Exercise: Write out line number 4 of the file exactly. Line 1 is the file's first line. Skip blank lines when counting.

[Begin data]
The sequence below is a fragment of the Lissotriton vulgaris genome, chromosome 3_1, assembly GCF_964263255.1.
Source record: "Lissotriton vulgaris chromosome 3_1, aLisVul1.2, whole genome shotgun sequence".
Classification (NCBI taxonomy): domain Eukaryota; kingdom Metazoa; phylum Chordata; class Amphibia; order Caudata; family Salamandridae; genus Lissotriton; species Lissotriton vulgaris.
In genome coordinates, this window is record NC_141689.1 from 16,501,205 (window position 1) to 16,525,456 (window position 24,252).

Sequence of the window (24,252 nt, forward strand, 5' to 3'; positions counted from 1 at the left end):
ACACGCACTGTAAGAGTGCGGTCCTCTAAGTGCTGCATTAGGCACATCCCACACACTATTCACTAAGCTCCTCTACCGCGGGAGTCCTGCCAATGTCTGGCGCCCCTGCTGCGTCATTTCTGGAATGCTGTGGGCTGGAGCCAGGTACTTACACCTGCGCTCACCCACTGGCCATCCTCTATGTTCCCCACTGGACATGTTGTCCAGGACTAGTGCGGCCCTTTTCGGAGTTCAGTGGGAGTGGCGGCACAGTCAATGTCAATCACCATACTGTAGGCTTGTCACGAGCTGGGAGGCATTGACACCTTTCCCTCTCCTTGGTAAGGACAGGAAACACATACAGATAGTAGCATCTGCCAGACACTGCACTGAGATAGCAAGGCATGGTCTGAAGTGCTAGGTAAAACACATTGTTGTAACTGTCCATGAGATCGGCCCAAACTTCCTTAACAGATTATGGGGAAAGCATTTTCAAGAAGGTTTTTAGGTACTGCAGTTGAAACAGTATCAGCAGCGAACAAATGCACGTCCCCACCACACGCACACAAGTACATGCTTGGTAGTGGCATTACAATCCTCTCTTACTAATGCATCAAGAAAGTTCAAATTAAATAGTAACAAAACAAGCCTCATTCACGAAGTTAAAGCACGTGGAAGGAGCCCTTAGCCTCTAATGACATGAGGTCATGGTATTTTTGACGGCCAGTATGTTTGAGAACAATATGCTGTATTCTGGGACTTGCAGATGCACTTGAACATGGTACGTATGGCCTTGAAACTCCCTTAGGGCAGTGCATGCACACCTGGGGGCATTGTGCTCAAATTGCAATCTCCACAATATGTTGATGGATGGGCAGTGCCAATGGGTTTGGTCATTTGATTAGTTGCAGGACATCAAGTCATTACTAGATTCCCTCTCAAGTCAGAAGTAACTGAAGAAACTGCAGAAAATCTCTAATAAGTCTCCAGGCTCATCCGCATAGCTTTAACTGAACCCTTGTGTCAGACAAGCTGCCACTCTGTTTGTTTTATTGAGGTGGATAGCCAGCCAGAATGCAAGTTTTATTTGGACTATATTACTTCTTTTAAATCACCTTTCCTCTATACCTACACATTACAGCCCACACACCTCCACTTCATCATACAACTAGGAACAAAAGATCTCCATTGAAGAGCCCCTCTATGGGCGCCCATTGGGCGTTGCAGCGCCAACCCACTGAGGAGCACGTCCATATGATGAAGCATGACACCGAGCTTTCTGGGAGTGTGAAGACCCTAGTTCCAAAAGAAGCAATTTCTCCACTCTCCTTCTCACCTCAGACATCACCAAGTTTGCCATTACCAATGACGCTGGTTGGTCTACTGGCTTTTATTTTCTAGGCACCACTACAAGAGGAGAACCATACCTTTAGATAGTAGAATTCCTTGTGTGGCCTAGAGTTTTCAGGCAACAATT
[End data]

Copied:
In genome coordinates, this window is record NC_141689.1 from 16,501,205 (window position 1) to 16,525,456 (window position 24,252).